On 24 March, 1999, NATO begin air strikes on Yugoslavia.
26 March 1999, 5.p.m.
I hope we all survive this war, the bombs: the Serbs, the Albanians, the bad and the good guys, those who took up the arms, those who deserted, refugees going around the Kosovo woods and Belgrade's refugees going around the streets with their children in arms, looking for non existing shelters, when the alarm for bombing sets off.
I hope that NATO pilots don't leave behind wives and children whom I saw crying on CNN as their husbands were taking off for military targets in Serbia. I hope we all survive, but not this world as it is. I hope we manage to break it down: Call it democracy call it dictatorship. When USA congressman estimates 20 000 civilian deaths as a low price for the peace in Kosovo, or president Clinton says he wants a non-harassing Europe for American schoolgirls, or Serbian president Milutinovic says that we will fight to the very last drop of our blood, I always have a feeling they are talking about my blood, not theirs.
And they all become not only my enemies, but beasts, werewolves, switching from economic policy and democratic human rights to amounts of blood necessary for it (as fuel). Today is the second aftermath day. I went to the green and black market in my neighborhood, it has livened up again, adapted to new conditions, new necessities -- no bread from the state, but a lot of grain on the market, no information from the official TV, so small talk among frightened population of who is winning. Teenagers are betting on the corners whose planes have been shot down, ours or theirs, who lies best, who hides best victims, who exposes best victories, or again victims. As if it were a football game of equals.
The city is silent and paralyzed, but still working; rubbish is taken away, we have water, we have electricity... But where are the people, in houses, in beds, in shelters... I hear several personal stories of nervous breakdowns among my friends, male and female. Those who were in a nervous breakdown for the past year, since the war in Kosovo started, who were very few, now feel better: real danger is less frightening than fantasies of danger. I couldn't cope with the invisible war as I can cope with concrete needs: bread, water, medicines... And also: very important, I can view an end, finally we in Belgrade got what all rest of Yugoslavia had: war on our territory. I receive 10-20 emails per day from friends or people whom I only met once: they think of us, me and my family and want to give me moral support. I feel like giving them moral support, I need only material support at this moment, my moral is made out of my needs.
People are gathering at homes, to wait for the bombs together: people who hardly know each other, who pretended or truly didn't know what was going on in Kosovo or that NATO did mean it all the time. We sit together and share things we have: solidarity and tenderness brings the best parts out of Serbian people: there it is, I knew I liked something about my people...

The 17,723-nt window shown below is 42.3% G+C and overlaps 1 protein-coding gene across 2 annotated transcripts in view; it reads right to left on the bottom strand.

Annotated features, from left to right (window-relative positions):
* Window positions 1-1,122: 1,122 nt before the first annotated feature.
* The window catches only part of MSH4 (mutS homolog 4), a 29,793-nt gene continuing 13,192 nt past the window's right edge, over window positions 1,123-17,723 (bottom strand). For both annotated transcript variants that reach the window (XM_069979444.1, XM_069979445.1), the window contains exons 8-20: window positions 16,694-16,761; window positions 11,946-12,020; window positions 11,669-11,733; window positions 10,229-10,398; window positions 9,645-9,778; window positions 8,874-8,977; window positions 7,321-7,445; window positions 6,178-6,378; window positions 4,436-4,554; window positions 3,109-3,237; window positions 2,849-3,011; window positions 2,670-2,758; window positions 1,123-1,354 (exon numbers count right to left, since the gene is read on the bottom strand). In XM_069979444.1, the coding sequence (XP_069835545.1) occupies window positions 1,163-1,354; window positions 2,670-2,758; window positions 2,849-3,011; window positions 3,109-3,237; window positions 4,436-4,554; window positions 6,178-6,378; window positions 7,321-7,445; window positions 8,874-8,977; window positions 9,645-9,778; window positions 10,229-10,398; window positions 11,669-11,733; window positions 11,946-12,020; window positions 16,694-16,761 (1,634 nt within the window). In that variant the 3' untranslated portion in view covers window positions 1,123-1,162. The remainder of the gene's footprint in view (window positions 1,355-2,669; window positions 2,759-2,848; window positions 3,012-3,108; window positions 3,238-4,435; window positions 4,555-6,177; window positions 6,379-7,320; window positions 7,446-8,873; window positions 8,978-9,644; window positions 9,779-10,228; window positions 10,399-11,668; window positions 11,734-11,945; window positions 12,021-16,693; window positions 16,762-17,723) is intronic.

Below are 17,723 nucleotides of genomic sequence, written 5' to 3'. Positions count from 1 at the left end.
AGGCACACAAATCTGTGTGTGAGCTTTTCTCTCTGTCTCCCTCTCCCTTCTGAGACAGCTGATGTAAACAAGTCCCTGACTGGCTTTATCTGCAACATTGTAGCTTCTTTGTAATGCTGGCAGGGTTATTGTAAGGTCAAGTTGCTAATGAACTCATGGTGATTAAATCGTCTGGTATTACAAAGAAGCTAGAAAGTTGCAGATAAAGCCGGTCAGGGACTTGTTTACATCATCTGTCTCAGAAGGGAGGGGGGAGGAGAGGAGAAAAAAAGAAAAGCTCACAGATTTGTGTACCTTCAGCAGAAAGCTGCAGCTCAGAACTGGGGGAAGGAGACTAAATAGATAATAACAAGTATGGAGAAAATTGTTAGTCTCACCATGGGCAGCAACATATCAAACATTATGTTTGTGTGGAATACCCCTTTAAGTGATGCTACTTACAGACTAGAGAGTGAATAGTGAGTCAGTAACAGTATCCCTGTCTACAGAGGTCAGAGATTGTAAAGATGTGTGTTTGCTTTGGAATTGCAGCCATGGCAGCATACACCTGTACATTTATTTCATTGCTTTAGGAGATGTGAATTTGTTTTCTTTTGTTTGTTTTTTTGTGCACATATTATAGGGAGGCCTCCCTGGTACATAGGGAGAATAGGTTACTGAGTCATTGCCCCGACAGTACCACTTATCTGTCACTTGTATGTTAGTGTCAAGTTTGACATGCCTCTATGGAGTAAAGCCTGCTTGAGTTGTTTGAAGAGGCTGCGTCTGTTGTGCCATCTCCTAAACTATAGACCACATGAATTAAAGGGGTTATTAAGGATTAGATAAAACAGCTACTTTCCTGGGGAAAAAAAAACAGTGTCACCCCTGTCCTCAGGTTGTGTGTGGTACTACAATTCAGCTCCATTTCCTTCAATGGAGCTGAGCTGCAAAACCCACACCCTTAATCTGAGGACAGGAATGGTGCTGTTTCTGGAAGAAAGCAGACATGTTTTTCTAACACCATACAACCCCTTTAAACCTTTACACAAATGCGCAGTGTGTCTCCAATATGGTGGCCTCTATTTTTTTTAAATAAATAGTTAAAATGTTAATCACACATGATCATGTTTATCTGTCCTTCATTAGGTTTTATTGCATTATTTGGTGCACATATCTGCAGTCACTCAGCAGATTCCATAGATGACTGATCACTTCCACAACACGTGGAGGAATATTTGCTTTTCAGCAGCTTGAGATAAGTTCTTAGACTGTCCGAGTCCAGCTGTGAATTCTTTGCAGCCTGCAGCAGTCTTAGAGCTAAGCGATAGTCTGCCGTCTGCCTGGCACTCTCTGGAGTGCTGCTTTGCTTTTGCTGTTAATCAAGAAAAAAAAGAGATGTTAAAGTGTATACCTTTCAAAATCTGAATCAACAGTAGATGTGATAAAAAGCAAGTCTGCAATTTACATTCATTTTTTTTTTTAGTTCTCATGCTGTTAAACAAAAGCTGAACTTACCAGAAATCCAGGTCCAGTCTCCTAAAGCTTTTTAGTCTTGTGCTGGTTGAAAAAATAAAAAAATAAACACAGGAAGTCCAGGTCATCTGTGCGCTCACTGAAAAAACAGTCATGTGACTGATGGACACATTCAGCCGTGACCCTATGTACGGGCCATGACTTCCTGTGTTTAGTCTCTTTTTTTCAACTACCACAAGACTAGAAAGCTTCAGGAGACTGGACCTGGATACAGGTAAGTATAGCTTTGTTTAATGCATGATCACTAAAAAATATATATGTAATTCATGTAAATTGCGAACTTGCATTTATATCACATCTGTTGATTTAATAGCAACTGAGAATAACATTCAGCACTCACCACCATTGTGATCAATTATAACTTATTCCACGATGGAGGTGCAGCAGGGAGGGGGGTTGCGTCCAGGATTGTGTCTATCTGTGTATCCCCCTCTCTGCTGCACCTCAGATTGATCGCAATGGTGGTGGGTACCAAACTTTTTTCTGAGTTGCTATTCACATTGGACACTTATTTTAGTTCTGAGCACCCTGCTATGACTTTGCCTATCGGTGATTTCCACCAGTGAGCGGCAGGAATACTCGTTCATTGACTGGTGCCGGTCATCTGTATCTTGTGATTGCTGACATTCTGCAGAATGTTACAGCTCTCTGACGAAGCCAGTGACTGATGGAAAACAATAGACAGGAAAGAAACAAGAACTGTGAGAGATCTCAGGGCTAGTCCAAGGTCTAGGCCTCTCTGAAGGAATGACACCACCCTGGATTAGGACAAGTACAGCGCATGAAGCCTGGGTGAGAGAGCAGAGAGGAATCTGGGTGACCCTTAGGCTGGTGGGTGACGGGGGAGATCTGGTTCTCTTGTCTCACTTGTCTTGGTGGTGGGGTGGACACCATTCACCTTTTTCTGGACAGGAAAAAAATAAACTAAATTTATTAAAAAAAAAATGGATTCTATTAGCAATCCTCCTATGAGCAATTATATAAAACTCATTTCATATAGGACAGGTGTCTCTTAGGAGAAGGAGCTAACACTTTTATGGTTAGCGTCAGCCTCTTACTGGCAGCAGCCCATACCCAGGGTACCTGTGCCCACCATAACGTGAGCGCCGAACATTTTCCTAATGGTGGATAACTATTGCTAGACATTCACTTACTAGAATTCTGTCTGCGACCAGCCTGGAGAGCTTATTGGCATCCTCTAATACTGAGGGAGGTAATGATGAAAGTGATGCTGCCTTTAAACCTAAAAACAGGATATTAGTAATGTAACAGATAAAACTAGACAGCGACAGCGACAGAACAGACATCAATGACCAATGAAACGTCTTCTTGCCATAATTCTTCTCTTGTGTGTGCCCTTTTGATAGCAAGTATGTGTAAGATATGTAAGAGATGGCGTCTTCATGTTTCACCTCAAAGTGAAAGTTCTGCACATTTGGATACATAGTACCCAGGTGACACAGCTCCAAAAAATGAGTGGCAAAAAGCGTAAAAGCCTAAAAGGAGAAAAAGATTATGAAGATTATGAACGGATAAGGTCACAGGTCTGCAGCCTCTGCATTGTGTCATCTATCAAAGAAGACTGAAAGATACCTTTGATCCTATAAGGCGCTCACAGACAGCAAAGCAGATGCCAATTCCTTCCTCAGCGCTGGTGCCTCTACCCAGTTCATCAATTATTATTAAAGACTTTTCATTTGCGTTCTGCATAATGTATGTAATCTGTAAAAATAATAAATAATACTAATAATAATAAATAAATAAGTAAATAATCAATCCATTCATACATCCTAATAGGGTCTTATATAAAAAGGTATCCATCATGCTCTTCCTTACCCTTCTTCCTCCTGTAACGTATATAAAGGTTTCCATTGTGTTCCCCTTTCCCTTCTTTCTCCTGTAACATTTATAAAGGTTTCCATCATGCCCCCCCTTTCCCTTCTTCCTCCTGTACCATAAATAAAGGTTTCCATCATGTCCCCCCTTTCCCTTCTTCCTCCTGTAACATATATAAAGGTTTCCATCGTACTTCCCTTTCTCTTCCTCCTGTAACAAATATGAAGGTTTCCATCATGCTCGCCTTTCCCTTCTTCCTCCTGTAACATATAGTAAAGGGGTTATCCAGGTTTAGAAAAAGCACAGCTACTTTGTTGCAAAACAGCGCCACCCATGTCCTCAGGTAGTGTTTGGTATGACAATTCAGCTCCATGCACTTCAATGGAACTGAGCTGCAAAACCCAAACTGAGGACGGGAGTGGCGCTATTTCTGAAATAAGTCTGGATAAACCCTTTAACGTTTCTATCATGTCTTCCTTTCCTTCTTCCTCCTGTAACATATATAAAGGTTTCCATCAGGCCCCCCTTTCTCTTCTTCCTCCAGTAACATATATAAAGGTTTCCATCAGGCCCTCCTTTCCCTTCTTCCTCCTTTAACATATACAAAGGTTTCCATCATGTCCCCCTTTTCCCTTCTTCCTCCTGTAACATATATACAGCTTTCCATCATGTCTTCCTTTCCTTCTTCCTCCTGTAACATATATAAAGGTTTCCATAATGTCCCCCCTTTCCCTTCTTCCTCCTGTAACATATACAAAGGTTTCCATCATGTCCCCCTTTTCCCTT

My German friend phones me.She says, I didn't leave the country, I didn't take out my children, even my new born grandchildren, I am fed up with everything, I want to lead my personal life. My feminist friend asks me to have a workshop with our group of conscience raising, my other friend wants us to go to Pancevo, the bombed city at outskirts of Belgrade, to give a reading of my novel. But there is no petrol, we must buy bicycles.
We phone each other all the time, seeking and giving information. I realized children are best at it, they prefer to be active than passive in emergency situations. We grown ups harass them with our fears and they are too young to lie or construct as grown ups: they deal with facts and news. Mostly we are well informed, with children networks, some foreign satellite programs and local TV stations.
I think of the Albanians in Kosovo, of my friends and their fears, I think they must be worse off then us: fear springs up at that thought, it means that it is not the end yet. I have no dreams, I sleep heavily afraid to wake up, but happy that there is no true tragedy yet, we are all still alive, looking every second at each other for proof. And yes, the weather, it is beautiful, we all enjoy and fear it: the better the weather, the heavier bombings, but the better the weather, probably more precise bombings. I wish I only knew do we need good or bad weather to stay alive?
And finally, I saw Benigni's film "La vita e' bella," the night before the first bombs fell. The day after it started happening to us too. Maybe, I shouldn't have seen it, but now it is too late: and I realize, in every war game led by Big Men the safest place is that of a victim.
PS. At this moment the alarm is interrupting my writing... the alarm is my censor and my timing. I switch on CNN to see why the alarm is in Belgrade, they say they do not know. Local TV will say it after it all is over.